5. The Christian Marriage and Divorce Acts should be amended to make them comply with human rights standards. Moreover, a common civil code for marriages in communities such as; Baha’is, Parsis and Kalash should be enacted to regulate their matrimonial affairs.
6. The students belonging to minority religions should be allowed to study their respective religions as alternative to Islamiat, moreover a quota should be introduced for admission in education institutions for the students belonging to religious minorities.
7. An empowered implementation committee should be set up to give effect to the recommendations of the Judicial Inquiry of the incident of Gojra in 2009.
The convention on national minorities’ day was attended by representatives of civil society organizations and the political parties and was organized by Centre for Social Justice (CSJ) in collaboration with National Commission for Justice and Peace (NCJP) and Cecil & Iris Chaudhry Foundation (CICF).
An standee featuring Quaid s famous quote about the rights of minorities. Photo: Dunya Web
Well-known representative of Christian community in Pakistan and a social activist Bishop Alexander John while speaking to the assembly said that the minorities’ communities of Pakistan love their country. Their forefathers had made sacrifices in the creations and establishment of Pakistan. They resist and oppose any forces working against the interests of Pakistan. The non-Muslim communities of Pakistan should be given their constitutional rights.
Other prominent participants spoke to the convention were Col. Mubashir Javed from Pakistan Muslim League N, Pakistan Tehreek-e-Insaf’s Waleed Iqbal, Aijaz Chaudhary, Naveed Aamir jeewa and Barrister Amir from Pakistan Peoples Party, Ameerul Azeem secretary information of Jamat-e-Islami, Sikh social activist and educationist Prof. Kalyan Singh, Law expert Saqib Jillani and notable journalists like Wajahat masood, Aamir Sohail and Azam Caudhary, Netherland’s Deputy head of Mission Josephine Frantzen and many more.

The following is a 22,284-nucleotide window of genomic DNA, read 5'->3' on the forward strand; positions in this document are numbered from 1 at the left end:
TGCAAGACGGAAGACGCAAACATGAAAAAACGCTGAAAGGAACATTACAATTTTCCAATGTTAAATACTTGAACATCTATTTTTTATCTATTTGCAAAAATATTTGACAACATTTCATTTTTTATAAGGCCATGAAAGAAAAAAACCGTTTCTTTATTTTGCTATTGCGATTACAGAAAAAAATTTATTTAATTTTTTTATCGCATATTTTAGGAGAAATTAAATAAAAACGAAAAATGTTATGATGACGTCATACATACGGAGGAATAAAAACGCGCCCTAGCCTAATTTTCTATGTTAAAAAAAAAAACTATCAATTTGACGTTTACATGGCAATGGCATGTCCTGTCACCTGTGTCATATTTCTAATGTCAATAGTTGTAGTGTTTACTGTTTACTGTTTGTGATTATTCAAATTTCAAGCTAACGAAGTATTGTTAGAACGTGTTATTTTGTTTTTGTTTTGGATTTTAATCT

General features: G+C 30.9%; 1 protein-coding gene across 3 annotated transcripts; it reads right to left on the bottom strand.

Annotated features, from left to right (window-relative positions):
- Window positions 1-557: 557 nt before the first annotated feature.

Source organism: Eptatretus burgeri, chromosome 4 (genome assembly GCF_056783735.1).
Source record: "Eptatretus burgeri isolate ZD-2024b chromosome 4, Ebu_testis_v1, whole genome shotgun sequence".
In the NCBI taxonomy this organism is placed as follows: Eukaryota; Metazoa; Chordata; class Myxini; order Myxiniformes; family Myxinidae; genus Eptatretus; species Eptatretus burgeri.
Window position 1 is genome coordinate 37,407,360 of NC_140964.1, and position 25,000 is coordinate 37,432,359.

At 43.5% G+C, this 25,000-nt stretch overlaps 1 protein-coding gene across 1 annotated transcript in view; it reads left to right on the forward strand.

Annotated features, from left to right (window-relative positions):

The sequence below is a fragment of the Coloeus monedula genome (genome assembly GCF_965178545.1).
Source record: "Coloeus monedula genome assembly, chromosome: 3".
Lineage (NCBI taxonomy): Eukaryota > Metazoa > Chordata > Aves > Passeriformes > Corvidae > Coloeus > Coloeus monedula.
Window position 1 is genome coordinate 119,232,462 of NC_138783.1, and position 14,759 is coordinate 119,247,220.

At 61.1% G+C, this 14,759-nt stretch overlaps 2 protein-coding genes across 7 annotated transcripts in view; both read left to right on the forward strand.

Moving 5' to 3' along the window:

The convention was atteded by prominent political and social figures. Photo: DW
Chairman Center for Social Justice Wahajat masood while talking to Dunya Web said that we appreciate the government’s move to celebrate the minorities day to attain the vision of Quaid-e-Azam but this should be celebrated as ‘citizen’s day’ rather ‘minorities day’. We invited personalities from different walks of life including politicians, journalists, educationists and social activists to promote the democratic discourse through all platforms. Minorities rights are not to exhibit only rather connected to the democratic merit of Pakistan. Pakistan cannot become a progressive, prosperous and advance until and unless this discriminatory approach vanishes from our social and political behaviors.
While speaking with Dunya Web on Minorities Day, Pakistan people’s Party leader Barrister Aamir Hassan said that in the leadership of chairman Bilawal Bhutto Zardari, PPP vows to build Pakistan free of discrimination and prejudice. PPP is committed to pave the way for an enlightened, progressive and prosperous Pakistan promoting interfaith harmony and freedom of speech,
Pakistan Tehreek-e-Insaf leader Waleed Iqbal said Minorities Day is a promise to Quaid e Azam’s speech in which he said that every citizen is equal for state. Minorities day is the novation of Quaid’s message and the securities granted to the citizens of Pakistan in Objective Resolution of 1949 which further were ensured in the Constitution of Pakistan 1973.It is written specifically in its Article 2A and its annex that minorities should be protected at all costs and they have the right to practice their religion with great freedom. He further said in his speech that our government is about to be formed very soon and these are all the promises we have made and will work hard to fulfill them.
On Aug 11, we as nations should reiterate the commitments to follow the vision of Quaid-e-Azam Muhammad Ali Jinnah for an enlightened, liberal, progressive and tolerant Pakistan. The celebration of minority day provides us an opportunity to reassure that despite belonging to different faiths we are one nation that continues to march for united and prosperous Pakistan.